Examine the content of your HOSTS file, and compare it to the screenshot below. We do not need to worry about any line that begins with an # because is ignored by Windows. Also, the line "127.0.0.1 localhost" can be safely ignored, because it is a standard entry.

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Anything else that appears in your HOSTS file without an # at the beginning, apart from the "127.0.0.1 localhost" line, should be viewed with suspicion when we are trying to diagnose the cause of "Page cannot be displayed" errors. The quickest way to test for HOSTS file involvement is to right click the HOSTS file, then select Rename. Add the letter X to the beginning or end of the file name and then ok your changes. By changing the name of the HOSTS file, we stop Internet Explorer from using it, and therefore resolve any issues caused by the file.

Repair Layered Service Provider problems

Sometimes Internet Explorer is unable to access the Internet if software known as Layered Service Provider (LSP) has been removed incorrectly from a computer. You might not know you have this software; it is sometimes installed by unrelated software such as file-sharing programs, without your knowledge. In such cases, you will need to run LSPfix or Winsockxpfix. As its name suggests, Winsockxpfix should only be used on machines running Windows XP. LSPfix can be used on all other consumer versions of Windows, but make sure that Winsock 2 has been installed on Windows 95 machines.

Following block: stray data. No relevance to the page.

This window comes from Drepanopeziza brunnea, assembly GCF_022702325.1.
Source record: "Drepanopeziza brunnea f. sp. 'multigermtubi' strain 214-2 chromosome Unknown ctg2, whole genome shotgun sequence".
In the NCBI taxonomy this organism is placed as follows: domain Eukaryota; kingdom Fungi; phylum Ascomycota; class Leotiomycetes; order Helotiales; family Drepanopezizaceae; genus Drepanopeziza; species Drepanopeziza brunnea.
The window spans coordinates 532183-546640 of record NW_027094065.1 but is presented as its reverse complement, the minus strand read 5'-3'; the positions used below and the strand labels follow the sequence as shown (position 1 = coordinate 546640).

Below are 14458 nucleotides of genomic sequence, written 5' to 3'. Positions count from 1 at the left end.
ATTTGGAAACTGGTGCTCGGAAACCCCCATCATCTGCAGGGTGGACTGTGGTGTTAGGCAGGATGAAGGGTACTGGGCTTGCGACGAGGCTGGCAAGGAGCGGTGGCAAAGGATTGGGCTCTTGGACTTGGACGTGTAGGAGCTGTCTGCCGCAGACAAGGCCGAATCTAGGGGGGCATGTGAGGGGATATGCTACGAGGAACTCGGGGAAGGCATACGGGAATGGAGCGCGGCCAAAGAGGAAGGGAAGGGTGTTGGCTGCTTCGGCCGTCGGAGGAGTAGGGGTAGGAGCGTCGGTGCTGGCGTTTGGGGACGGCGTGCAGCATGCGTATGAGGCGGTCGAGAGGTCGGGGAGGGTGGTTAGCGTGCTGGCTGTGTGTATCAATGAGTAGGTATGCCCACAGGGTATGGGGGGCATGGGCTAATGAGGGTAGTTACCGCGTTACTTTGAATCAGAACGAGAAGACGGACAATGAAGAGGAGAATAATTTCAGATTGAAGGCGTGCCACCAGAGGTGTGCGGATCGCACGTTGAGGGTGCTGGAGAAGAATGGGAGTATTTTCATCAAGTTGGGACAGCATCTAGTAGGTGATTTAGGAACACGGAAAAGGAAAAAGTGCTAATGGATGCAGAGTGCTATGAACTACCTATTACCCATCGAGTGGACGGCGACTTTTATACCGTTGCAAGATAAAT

If you are using Windows XP Service Pack 2 (SP2) there is a command that can be used instead of Winsockxpfix. It works by resetting the winsock catalogue. Click Start, then Run and type CMD in the dialogue box that appears, and then click OK. Type netsh winsock reset into the DOS window that appears.

Issues related to default browser settings

4.Error messages when attempting to send a page or link by e-mail

First, reset your default e-mail client from within Internet Explorer. To do this go to Tools, then Internet Options, then Programs, then select your e-mail program of choice.

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Sometimes your e-mail program will not appear in the drop down list shown above. When this happens, we need to re-register the program in question.

To re-register your e-mail program:

1.Click Start, then click Run, and then type the appropriate command based on the following e-mail programs:

Outlook Express:
"C:\Program Files\Outlook Express\Msimn.Exe" /reg

Outlook:
"c:\program files\microsoft office\office\outlook.exe" /checkclient

Make sure the path to msimn.exe or outlook.exe is correct for your machine. Type the command line exactly as it appears, including quote marks and spaces